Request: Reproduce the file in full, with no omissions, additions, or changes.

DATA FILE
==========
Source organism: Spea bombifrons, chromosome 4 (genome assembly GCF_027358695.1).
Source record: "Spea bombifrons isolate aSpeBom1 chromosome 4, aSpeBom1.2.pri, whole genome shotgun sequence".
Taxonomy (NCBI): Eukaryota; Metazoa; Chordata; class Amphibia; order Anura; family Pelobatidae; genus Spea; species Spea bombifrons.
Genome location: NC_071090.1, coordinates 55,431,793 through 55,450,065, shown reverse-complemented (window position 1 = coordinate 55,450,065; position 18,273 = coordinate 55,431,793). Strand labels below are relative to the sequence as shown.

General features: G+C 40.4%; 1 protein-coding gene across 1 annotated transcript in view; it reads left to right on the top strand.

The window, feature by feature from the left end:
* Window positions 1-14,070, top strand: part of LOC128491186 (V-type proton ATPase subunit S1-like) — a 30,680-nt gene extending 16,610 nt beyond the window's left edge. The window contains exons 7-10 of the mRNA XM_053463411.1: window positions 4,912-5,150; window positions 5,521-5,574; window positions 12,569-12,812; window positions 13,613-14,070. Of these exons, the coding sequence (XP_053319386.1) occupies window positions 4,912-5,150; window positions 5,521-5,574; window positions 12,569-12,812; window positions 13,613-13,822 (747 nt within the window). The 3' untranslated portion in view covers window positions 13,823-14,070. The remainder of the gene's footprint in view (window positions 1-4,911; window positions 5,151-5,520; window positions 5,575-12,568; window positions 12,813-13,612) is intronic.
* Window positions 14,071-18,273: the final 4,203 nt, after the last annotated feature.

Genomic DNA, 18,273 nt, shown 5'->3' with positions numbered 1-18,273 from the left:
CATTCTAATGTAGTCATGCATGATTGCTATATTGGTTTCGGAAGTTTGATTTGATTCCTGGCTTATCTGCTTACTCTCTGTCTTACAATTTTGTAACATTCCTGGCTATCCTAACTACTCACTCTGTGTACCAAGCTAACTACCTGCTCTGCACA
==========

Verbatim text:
Source organism: Spea bombifrons, chromosome 4 (genome assembly GCF_027358695.1).
Source record: "Spea bombifrons isolate aSpeBom1 chromosome 4, aSpeBom1.2.pri, whole genome shotgun sequence".
Taxonomy (NCBI): Eukaryota; Metazoa; Chordata; class Amphibia; order Anura; family Pelobatidae; genus Spea; species Spea bombifrons.
Genome location: NC_071090.1, coordinates 55,431,793 through 55,450,065, shown reverse-complemented (window position 1 = coordinate 55,450,065; position 18,273 = coordinate 55,431,793). Strand labels below are relative to the sequence as shown.

General features: G+C 40.4%; 1 protein-coding gene across 1 annotated transcript in view; it reads left to right on the top strand.

The window, feature by feature from the left end:
* Window positions 1-14,070, top strand: part of LOC128491186 (V-type proton ATPase subunit S1-like) — a 30,680-nt gene extending 16,610 nt beyond the window's left edge. The window contains exons 7-10 of the mRNA XM_053463411.1: window positions 4,912-5,150; window positions 5,521-5,574; window positions 12,569-12,812; window positions 13,613-14,070. Of these exons, the coding sequence (XP_053319386.1) occupies window positions 4,912-5,150; window positions 5,521-5,574; window positions 12,569-12,812; window positions 13,613-13,822 (747 nt within the window). The 3' untranslated portion in view covers window positions 13,823-14,070. The remainder of the gene's footprint in view (window positions 1-4,911; window positions 5,151-5,520; window positions 5,575-12,568; window positions 12,813-13,612) is intronic.
* Window positions 14,071-18,273: the final 4,203 nt, after the last annotated feature.

Genomic DNA, 18,273 nt, shown 5'->3' with positions numbered 1-18,273 from the left:
CATTCTAATGTAGTCATGCATGATTGCTATATTGGTTTCGGAAGTTTGATTTGATTCCTGGCTTATCTGCTTACTCTCTGTCTTACAATTTTGTAACATTCCTGGCTATCCTAACTACTCACTCTGTGTACCAAGCTAACTACCTGCTCTGCACA